Is this a permanent residence?

We are not a long-term care facility; we are acute and short-term. This means we treat the most grave of symptoms and discharge once stable.

Our mission is to stabilize the patient to a baseline that is manageable, and safely discharge patients home or to a level of care that can facilitate longer-term needs.

A psychiatric hold in the state of California lasts 72-hours and can be ended or extended by a psychiatrist within that amount of time. Our average length of stay can range anywhere from 3-days to 2-weeks.

Are there private rooms?

Our rooms house 2-4 patients at a time. We aim to provide privacy and single room occupancy when possible.

Will my loved one have internet access?

Internet is not provided on our psychiatric unit to maintain compliance with HIPAA and for the privacy and safety of our patients and staff.

Should a patient have needs that require internet attention, we evaluate those concerns on a case-to-case basis, and if appropriate, a social worker will assist with those essentials, with the permission of the patient.

My loved one has special dietary needs. Can you accommodate them?

All patients are assessed and interviewed by our dietician for health restrictions, limitations and various contraindications prior to meals being served. Patient's diet restrictions are monitored and managed throughout the entirety of their stay.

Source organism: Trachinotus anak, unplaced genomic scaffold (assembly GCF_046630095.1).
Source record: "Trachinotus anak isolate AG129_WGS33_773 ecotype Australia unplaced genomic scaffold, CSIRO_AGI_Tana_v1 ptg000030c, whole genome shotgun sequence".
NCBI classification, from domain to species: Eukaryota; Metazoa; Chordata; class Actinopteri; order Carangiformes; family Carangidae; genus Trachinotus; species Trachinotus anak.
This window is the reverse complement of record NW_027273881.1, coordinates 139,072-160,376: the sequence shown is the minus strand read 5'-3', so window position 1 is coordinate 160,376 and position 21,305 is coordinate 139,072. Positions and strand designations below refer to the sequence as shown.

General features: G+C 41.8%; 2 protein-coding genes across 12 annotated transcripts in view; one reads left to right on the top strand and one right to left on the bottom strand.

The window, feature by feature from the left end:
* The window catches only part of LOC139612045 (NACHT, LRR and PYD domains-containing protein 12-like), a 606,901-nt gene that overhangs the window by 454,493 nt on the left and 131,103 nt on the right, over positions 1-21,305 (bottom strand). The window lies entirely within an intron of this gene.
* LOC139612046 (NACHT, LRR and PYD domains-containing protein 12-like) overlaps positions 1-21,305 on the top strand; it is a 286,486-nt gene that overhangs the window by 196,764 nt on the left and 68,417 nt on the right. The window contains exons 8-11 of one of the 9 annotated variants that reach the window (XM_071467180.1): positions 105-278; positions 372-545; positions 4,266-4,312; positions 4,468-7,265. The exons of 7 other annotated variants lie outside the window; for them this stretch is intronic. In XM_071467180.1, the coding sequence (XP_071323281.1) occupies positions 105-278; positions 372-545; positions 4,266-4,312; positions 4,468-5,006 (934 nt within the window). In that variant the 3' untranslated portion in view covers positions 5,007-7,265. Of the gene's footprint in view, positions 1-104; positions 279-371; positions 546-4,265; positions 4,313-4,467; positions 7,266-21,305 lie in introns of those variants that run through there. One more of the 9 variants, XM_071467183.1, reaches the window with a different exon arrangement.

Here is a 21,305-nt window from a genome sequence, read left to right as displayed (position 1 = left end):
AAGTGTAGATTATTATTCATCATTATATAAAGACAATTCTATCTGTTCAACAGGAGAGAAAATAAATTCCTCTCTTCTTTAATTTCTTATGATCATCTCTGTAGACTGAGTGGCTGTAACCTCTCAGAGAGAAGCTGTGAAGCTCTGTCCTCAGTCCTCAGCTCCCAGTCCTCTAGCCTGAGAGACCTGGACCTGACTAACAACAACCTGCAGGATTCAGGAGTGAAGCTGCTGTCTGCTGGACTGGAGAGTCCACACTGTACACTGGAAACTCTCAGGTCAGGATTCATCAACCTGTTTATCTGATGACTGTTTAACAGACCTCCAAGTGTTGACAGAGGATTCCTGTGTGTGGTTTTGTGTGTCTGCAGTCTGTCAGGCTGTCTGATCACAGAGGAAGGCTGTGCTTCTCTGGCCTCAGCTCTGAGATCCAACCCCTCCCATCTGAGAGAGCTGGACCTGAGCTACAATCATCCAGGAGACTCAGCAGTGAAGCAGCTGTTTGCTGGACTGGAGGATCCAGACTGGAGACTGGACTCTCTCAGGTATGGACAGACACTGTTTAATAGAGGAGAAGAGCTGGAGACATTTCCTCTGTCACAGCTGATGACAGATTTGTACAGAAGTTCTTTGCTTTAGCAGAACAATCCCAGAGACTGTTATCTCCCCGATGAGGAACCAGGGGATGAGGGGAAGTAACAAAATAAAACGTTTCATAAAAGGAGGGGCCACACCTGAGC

Can my loved one have a TV in their room?

We have one large screen television in the activity room to encourage socializing.

What should my loved one bring?

A psychiatric crisis is usually not met with much preparedness or timing. We are ready for patients to come as they are. We provide adequate clothing and footwear that cannot be used for self-harm. Families are able to bring select personal items, food, and additional clothing that are checked for safety prior to being given to a patient. Belts, shoe laces, and scarves are just some of the items that are not allowed. Please call the nursing unit to verify that the items you want to bring are allowed at 626-300-7300.

Whom do I talk to about billing?

Please call 626-943-4188 for all billing needs.

How do I talk to my loved one about getting treatment?

If you feel your loved one requires in-house psychiatric treatment, there are various ways to approach this sensitive topic. Please consult with other family members, friends, community resources and medical professionals for advice on the delicate nature to this approach. NAMI, the suicide prevention line and 211 are supportive avenues to begin this discussion.

Whom do I talk to if I have concerns or questions about my loved one's care?

Always consult with a medical professional if you have concerns with your loved one's psychological stability. Mental health workers can be a great support to start the dialogue you want to relay to your family or friends in need.

How do I know when to seek help for a loved one or myself?

Depression, anxiety, paranoia, etc. manifest in myriad ways. Symptoms can include sadness, hopelessness, helplessness, irritability, fatigue, racing thoughts and a bevy of other triggers. When you or a loved one start to begin to feel off a steady emotional baseline, please think about talking to someone, reaching out and seeking help.

Geriatric Behavioral Medicine Center

Go to Top